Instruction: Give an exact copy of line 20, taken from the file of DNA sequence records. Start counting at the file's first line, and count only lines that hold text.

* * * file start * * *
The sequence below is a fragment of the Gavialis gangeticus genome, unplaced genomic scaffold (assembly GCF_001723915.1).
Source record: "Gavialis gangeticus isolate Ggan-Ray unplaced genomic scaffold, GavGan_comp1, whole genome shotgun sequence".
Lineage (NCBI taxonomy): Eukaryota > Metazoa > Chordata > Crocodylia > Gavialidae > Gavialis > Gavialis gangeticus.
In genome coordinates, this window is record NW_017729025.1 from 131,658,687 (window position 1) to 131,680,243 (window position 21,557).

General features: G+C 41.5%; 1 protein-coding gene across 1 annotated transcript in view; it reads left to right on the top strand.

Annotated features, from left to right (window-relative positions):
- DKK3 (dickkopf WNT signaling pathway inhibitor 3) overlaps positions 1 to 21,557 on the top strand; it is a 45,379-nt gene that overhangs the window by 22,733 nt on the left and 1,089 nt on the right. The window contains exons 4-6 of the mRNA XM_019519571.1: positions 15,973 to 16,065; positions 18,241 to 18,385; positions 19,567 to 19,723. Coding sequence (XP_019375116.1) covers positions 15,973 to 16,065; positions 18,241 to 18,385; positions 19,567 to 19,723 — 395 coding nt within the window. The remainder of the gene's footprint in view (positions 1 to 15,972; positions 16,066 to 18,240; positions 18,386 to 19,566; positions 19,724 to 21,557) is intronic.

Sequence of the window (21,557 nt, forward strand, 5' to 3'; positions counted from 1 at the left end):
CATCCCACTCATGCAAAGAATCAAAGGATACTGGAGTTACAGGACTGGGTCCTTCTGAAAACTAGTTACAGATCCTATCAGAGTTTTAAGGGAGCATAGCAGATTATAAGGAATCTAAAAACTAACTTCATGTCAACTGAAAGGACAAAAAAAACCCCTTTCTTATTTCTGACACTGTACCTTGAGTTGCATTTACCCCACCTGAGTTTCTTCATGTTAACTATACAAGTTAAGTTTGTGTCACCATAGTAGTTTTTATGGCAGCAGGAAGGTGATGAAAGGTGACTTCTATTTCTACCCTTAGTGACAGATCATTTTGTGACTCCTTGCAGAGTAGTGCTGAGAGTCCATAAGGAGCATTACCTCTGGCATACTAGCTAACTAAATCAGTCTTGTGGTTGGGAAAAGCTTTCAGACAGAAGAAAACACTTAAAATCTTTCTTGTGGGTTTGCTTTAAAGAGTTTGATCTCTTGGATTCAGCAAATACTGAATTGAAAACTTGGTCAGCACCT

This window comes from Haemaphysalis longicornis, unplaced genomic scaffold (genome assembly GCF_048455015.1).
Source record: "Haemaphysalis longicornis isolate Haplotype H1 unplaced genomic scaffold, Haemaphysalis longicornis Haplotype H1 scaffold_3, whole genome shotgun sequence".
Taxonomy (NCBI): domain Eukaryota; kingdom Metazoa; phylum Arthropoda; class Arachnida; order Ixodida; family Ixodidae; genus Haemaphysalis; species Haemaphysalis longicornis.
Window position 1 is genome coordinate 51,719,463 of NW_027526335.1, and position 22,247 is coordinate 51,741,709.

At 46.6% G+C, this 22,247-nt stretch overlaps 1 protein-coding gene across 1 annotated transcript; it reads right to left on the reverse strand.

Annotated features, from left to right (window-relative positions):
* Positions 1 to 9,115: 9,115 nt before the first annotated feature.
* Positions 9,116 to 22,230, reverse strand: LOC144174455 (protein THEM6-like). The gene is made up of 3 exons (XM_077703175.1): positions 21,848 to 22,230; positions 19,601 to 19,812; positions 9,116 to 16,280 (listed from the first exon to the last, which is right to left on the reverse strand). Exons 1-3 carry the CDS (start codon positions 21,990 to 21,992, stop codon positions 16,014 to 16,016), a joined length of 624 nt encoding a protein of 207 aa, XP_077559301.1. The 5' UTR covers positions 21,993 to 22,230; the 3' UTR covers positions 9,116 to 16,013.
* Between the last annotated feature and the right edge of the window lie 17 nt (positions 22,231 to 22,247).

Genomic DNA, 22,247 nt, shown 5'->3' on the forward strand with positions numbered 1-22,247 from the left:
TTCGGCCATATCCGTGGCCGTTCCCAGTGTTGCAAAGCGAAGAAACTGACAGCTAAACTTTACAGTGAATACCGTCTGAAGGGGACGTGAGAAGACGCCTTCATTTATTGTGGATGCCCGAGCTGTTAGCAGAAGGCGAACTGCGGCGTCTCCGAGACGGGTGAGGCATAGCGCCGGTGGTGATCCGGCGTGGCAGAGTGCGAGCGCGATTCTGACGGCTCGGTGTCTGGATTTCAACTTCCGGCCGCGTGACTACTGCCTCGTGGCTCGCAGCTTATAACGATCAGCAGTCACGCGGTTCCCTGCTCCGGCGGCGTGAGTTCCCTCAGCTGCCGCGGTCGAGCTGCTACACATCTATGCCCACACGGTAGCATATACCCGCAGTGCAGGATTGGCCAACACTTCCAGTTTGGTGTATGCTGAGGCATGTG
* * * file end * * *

TTCGGCCATATCCGTGGCCGTTCCCAGTGTTGCAAAGCGAAGAAACTGACAGCTAAACTTTACAGTGAATACCGTCTGAAGGGGACGTGAGAAGACGCCTTCATTTATTGTGGATGCCCGAGCTGTTAGCAGAAGGCGAACTGCGGCGTCTCCGAGACGGGTGAGGCATAGCGCCGGTGGTGATCCGGCGTGGCAGAGTGCGAGCGCGATTCTGACGGCTCGGTGTCTGGATTTCAACTTCCGGCCGCGTGACTACTGCCTCGTGGCTCGCAGCTTATAACGATCAGCAGTCACGCGGTTCCCTGCTCCGGCGGCGTGAGTTCCCTCAGCTGCCGCGGTCGAGCTGCTACACATCTATGCCCACACGGTAGCATATACCCGCAGTGCAGGATTGGCCAACACTTCCAGTTTGGTGTATGCTGAGGCATGTG